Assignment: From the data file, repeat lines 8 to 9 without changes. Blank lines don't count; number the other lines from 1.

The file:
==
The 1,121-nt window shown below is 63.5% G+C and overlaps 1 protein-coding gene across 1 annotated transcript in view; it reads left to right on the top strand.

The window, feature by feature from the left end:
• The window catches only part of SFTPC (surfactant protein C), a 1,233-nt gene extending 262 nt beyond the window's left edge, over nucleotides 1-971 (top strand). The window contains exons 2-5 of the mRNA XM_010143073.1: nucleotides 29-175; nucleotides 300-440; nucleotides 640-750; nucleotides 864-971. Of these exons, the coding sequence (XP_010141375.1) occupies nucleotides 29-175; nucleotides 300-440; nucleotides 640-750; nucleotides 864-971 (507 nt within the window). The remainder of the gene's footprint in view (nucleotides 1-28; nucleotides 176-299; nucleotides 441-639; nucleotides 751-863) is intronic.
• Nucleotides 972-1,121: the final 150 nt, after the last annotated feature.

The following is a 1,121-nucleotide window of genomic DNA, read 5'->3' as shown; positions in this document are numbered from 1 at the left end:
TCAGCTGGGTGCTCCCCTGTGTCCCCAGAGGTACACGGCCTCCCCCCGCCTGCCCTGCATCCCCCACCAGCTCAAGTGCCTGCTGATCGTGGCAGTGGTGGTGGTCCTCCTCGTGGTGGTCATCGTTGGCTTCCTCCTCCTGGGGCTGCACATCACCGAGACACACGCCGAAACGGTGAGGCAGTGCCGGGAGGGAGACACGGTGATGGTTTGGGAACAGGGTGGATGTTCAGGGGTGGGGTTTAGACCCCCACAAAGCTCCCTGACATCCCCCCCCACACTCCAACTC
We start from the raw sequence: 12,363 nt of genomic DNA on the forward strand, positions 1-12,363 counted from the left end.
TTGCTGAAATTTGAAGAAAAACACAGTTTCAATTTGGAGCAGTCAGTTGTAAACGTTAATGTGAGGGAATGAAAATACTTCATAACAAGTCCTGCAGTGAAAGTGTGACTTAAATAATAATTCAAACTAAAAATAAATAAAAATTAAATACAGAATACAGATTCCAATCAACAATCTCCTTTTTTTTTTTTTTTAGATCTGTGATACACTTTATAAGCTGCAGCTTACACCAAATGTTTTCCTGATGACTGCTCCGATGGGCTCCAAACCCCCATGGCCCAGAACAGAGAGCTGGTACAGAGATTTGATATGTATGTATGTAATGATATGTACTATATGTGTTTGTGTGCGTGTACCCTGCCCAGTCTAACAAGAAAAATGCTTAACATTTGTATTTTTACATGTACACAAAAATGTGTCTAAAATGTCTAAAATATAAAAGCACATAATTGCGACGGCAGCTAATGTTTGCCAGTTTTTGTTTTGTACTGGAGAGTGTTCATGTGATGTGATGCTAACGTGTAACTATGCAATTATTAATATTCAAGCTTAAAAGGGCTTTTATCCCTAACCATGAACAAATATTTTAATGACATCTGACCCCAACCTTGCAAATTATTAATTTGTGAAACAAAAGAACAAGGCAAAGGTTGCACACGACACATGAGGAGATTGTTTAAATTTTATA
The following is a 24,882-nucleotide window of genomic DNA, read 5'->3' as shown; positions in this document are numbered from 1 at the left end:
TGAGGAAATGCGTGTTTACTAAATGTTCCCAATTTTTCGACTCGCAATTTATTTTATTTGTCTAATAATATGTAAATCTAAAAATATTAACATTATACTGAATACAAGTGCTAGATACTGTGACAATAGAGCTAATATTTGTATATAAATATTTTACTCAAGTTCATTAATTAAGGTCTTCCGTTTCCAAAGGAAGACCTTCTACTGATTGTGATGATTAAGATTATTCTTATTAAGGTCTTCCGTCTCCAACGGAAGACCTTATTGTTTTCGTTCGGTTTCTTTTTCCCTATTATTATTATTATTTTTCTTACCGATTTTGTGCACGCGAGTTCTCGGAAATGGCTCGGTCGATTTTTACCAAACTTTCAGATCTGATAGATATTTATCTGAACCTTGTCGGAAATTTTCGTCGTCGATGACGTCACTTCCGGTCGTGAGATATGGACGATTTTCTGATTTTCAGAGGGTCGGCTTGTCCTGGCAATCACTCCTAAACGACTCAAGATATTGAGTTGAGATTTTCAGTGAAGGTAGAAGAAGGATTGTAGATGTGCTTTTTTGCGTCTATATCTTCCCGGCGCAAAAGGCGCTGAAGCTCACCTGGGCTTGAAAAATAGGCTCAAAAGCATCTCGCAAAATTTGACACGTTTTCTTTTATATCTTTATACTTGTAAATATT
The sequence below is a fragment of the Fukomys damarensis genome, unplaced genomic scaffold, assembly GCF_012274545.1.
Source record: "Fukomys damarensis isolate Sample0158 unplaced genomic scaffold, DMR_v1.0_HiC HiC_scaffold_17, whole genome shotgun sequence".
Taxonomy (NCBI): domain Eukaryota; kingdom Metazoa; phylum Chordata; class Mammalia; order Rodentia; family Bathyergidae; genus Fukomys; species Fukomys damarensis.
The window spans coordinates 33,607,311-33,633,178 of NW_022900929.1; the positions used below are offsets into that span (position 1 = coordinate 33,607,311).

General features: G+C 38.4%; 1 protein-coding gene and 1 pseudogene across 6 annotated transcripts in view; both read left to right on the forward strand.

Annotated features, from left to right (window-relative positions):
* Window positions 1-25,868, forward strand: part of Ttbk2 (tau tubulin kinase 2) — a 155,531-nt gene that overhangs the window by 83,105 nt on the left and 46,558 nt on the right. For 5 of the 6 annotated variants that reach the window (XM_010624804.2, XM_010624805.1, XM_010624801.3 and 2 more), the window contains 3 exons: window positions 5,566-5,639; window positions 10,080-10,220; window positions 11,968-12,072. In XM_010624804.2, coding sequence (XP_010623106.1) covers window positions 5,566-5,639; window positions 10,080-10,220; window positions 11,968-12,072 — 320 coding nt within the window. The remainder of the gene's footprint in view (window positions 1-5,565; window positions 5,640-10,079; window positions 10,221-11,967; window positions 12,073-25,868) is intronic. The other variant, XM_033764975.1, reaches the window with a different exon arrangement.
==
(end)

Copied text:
TTGCTGAAATTTGAAGAAAAACACAGTTTCAATTTGGAGCAGTCAGTTGTAAACGTTAATGTGAGGGAATGAAAATACTTCATAACAAGTCCTGCAGTGAAAGTGTGACTTAAATAATAATTCAAACTAAAAATAAATAAAAATTAAATACAGAATACAGATTCCAATCAACAATCTCCTTTTTTTTTTTTTTTAGATCTGTGATACACTTTATAAGCTGCAGCTTACACCAAATGTTTTCCTGATGACTGCTCCGATGGGCTCCAAACCCCCATGGCCCAGAACAGAGAGCTGGTACAGAGATTTGATATGTATGTATGTAATGATATGTACTATATGTGTTTGTGTGCGTGTACCCTGCCCAGTCTAACAAGAAAAATGCTTAACATTTGTATTTTTACATGTACACAAAAATGTGTCTAAAATGTCTAAAATATAAAAGCACATAATTGCGACGGCAGCTAATGTTTGCCAGTTTTTGTTTTGTACTGGAGAGTGTTCATGTGATGTGATGCTAACGTGTAACTATGCAATTATTAATATTCAAGCTTAAAAGGGCTTTTATCCCTAACCATGAACAAATATTTTAATGACATCTGACCCCAACCTTGCAAATTATTAATTTGTGAAACAAAAGAACAAGGCAAAGGTTGCACACGACACATGAGGAGATTGTTTAAATTTTATA
The following is a 24,882-nucleotide window of genomic DNA, read 5'->3' as shown; positions in this document are numbered from 1 at the left end: